Researchers from the Centers for Disease Control and Prevention have identified the sources of the brain-eating bacteria that killed two people last year. The CDC has identified the humble Neti pot as the culprit behind the deaths.
Neti pots are popular for use for many people who find that the systems irrigate their sinuses and nasal cavities.
The CDC inquiry came about because of two cases last year. In 2011, two people, a 28-year-old man and a 51-year-old woman, in cases months and miles apart, both died from infections from Naegleria fowleri, more commonly referred to as "brain-eating bacteria." Infections occur when the amoeba travel up the nasal cavity and into a person's brain.
CDC officials say that tap water is safe to use and drink, and no incidences of brain-eating bacteria have occurred while people have simply showered or bathed. In fact, in most cases of the deadly amoeba infection, people have contracted the disease while swimming in freshwater lakes or rivers.
Between the years of 2002 and 2011, 32 cases have been reported; 28 of those were from people swimming in lakes and rivers, and two were infected by the bacteria from a contaminated geothermal source, like a hot spring. Of those reported cases, only one has survived.
The researchers concluded that the neti pots were to blame, because in neither case could family members say if the victims had been swimming in freshwater prior their deaths. The CDC examined water sources and treatment facilities in their houses and municipalities. Municipalities' water treatment facilities are normally very effective at killing disease-causing organisms. While CDC officials admit that the bacteria could have made it through the filtration system, they remained confused about where and how they would.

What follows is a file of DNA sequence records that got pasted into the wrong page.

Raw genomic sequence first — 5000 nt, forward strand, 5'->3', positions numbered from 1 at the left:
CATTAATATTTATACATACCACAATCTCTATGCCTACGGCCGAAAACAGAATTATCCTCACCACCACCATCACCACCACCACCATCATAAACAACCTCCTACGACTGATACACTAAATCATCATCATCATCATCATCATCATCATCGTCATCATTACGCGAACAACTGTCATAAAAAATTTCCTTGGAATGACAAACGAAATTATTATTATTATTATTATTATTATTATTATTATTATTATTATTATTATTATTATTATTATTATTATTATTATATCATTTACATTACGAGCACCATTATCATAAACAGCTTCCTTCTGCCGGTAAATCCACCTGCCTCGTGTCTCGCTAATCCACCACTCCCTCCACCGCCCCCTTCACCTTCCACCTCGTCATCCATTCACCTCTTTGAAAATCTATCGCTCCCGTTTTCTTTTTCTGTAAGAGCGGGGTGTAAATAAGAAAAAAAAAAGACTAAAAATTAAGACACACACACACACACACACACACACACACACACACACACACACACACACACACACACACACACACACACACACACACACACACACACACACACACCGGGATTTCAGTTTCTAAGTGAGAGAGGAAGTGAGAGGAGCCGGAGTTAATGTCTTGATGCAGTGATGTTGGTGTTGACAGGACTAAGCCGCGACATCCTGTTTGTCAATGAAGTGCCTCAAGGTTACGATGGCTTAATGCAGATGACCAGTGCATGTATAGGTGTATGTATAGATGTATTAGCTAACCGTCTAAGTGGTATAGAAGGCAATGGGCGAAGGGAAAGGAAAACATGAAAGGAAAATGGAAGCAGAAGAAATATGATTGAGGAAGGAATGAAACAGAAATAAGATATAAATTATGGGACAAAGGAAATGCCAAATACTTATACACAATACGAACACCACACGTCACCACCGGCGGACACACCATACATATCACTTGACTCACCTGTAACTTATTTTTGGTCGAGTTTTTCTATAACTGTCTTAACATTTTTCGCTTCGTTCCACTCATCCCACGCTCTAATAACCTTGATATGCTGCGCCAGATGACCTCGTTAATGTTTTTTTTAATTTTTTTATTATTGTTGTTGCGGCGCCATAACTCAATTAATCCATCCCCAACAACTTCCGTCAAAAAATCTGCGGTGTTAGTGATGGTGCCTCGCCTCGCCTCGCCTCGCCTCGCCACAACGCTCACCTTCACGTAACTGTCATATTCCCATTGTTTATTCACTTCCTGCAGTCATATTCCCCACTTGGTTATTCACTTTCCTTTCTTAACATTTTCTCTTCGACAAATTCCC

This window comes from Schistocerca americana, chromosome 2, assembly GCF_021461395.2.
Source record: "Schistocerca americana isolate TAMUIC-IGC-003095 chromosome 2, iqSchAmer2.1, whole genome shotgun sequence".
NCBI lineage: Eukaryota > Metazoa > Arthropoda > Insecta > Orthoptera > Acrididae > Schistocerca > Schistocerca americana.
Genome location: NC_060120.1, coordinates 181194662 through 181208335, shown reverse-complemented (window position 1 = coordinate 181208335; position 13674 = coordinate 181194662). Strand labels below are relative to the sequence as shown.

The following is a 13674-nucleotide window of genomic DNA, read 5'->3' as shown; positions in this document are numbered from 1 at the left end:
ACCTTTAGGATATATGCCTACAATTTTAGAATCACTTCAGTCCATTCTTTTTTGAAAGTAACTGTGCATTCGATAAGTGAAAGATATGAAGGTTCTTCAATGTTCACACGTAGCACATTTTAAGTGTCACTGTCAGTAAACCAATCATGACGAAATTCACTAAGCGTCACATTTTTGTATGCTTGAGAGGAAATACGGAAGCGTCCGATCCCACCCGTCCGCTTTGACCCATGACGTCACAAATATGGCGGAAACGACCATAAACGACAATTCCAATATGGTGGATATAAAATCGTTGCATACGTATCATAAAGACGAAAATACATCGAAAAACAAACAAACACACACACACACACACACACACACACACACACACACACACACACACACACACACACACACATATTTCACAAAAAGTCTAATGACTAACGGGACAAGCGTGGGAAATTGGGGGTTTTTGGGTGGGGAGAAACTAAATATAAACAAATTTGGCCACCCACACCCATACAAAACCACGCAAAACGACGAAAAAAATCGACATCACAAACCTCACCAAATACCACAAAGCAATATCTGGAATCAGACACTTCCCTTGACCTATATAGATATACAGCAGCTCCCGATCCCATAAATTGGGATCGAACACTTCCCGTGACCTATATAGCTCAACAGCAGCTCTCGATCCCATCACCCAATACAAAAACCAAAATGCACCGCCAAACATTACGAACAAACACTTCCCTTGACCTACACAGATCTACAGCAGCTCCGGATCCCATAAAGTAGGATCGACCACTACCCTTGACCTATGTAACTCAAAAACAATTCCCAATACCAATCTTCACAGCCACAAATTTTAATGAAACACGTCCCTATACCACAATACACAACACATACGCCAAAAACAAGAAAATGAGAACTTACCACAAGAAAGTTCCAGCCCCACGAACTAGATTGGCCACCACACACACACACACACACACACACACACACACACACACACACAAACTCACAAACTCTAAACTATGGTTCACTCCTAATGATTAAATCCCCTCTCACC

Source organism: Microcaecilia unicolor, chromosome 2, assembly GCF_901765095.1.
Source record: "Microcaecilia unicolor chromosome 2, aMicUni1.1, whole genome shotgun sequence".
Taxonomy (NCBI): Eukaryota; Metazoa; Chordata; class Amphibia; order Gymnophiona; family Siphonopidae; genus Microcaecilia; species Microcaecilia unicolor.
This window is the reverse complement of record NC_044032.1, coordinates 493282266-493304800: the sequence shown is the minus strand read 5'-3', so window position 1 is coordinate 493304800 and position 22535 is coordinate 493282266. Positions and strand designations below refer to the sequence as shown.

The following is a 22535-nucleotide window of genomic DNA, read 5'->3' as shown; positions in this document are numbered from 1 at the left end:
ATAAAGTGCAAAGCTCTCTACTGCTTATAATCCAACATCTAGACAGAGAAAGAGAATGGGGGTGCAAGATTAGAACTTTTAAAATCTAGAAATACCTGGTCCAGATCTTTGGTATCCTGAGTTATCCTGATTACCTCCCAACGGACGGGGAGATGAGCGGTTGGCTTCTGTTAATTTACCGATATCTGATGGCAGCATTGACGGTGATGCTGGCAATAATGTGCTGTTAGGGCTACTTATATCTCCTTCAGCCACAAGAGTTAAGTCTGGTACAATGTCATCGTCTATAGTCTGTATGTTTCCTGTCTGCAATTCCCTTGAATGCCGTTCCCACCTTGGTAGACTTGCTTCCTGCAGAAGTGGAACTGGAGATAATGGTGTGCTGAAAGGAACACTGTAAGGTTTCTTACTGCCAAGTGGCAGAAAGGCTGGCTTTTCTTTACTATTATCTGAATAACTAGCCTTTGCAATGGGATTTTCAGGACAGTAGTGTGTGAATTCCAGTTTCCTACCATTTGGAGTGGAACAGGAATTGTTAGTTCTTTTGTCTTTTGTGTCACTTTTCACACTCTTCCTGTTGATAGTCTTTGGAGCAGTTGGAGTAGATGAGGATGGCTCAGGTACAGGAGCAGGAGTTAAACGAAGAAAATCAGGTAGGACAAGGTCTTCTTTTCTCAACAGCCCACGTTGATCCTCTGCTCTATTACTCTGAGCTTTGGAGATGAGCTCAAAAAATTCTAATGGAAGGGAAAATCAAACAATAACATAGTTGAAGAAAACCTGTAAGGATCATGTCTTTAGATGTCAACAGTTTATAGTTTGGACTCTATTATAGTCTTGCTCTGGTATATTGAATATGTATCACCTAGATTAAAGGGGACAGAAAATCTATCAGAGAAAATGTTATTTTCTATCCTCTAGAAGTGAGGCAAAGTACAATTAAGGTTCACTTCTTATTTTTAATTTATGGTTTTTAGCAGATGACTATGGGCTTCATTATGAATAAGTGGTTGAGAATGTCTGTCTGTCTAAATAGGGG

For the 28-year-old man who died in southern Louisiana, officials found the amoebas in a tankless water heater in his home. For the 51-year-old woman in the northern portion of the state, the amoebas were found in the bathroom sink and tub faucets. The CDC does not understand how they got there.
Neti pots also come with salt and instructions that state to let the salt dissolve before pouring the contents of the pot into a person's nasal cavities. The amoebas would typically stay alive in the salinated water for over four hours, way longer than the amount of time that most people would care to wait before using their neti pot. Officials advise users not to assume that the salt will kill bacteria.
While it is unlikely that amoebas are in your home, the CDC recommends the use of distilled, boiled, and filtered water, rather than from the tap, in neti pots.
The study by the CDC was published today in the journal Clinical Infectious Diseases.